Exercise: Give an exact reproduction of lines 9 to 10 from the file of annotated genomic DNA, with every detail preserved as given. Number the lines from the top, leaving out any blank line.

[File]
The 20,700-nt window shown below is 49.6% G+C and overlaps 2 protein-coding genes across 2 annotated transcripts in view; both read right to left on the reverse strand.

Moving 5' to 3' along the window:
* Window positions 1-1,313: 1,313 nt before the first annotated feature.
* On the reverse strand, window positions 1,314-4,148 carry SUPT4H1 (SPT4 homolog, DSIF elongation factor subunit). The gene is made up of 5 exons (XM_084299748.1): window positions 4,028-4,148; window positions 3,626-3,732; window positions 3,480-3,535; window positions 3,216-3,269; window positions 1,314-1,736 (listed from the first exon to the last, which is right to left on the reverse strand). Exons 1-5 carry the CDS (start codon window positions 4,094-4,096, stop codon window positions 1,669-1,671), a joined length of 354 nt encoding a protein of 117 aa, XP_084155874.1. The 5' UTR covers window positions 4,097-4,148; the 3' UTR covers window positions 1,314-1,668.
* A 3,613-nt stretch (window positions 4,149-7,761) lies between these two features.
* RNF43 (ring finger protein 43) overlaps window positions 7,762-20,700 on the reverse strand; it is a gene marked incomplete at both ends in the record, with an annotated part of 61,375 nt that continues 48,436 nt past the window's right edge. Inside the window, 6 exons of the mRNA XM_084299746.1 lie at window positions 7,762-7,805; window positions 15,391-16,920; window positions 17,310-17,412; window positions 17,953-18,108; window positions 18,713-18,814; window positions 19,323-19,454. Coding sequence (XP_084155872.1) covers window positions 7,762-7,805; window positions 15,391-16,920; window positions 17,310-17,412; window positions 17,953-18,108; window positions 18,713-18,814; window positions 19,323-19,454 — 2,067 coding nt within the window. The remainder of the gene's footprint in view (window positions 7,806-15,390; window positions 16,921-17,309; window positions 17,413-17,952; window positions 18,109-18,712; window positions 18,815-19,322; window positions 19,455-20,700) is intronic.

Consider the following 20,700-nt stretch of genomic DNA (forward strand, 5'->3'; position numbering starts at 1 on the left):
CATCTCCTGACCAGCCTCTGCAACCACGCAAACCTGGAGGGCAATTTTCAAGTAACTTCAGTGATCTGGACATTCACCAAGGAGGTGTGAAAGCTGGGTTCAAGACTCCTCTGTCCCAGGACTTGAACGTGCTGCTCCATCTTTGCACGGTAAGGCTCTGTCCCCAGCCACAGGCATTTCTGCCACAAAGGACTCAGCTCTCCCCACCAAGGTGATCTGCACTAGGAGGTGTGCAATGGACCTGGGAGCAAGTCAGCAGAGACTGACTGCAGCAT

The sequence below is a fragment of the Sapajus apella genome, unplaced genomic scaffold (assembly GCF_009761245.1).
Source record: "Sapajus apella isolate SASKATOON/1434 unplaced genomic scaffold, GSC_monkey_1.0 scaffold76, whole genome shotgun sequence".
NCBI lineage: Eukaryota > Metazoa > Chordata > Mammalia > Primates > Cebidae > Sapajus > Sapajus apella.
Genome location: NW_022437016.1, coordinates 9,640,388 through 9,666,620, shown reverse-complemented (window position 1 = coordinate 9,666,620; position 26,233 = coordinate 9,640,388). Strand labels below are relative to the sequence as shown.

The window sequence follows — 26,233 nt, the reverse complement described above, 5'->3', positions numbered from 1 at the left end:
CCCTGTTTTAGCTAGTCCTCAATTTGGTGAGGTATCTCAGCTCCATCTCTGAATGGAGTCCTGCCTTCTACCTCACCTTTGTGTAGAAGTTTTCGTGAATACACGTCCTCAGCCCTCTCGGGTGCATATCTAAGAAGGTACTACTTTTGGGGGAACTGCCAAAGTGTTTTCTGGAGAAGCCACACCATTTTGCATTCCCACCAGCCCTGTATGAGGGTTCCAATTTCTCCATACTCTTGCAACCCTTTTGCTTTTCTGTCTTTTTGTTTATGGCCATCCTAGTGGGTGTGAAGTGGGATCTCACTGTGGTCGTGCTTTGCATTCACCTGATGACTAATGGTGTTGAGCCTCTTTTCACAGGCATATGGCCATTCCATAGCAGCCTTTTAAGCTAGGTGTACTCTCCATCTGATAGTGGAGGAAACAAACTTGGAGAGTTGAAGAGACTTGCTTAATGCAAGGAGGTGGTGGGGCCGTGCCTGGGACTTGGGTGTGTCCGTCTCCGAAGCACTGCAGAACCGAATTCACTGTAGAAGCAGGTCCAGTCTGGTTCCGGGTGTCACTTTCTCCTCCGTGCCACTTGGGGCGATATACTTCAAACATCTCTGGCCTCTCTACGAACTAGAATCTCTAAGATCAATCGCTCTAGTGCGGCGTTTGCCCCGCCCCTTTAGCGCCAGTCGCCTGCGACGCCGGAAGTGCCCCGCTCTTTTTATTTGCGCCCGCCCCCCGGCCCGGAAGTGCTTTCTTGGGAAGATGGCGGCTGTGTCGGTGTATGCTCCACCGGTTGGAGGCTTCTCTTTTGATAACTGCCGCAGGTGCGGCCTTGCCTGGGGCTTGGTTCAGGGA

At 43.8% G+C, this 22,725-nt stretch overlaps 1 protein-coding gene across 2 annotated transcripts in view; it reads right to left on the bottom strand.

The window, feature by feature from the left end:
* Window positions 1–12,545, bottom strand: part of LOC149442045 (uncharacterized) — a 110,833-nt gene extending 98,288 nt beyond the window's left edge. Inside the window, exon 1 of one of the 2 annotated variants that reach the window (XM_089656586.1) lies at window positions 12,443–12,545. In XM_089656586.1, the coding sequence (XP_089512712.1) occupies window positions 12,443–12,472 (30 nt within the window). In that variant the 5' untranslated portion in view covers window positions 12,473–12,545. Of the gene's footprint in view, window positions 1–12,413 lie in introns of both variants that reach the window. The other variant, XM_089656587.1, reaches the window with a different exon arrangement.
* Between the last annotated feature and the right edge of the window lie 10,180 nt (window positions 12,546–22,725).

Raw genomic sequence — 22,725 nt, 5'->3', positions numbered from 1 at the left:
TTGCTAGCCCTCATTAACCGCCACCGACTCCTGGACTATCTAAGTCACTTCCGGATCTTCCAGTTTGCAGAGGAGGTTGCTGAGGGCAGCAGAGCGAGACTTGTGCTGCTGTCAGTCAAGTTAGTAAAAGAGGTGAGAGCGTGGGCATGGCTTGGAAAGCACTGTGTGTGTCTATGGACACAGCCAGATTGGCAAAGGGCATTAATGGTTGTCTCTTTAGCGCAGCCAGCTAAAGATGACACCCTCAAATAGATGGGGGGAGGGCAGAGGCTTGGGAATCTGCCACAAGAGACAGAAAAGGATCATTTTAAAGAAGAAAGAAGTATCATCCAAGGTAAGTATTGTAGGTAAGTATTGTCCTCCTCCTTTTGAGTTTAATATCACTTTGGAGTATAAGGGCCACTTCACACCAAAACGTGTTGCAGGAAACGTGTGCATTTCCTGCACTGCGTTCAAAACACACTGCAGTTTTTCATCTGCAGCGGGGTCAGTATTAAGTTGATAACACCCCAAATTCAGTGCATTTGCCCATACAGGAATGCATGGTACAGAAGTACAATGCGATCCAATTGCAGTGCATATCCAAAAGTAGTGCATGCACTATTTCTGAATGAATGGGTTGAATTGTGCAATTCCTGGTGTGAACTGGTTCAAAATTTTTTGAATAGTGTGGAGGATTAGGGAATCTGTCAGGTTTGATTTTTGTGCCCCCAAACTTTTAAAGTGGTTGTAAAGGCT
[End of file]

The sequence below is a fragment of the Sapajus apella genome, unplaced genomic scaffold (assembly GCF_009761245.1).
Source record: "Sapajus apella isolate SASKATOON/1434 unplaced genomic scaffold, GSC_monkey_1.0 scaffold76, whole genome shotgun sequence".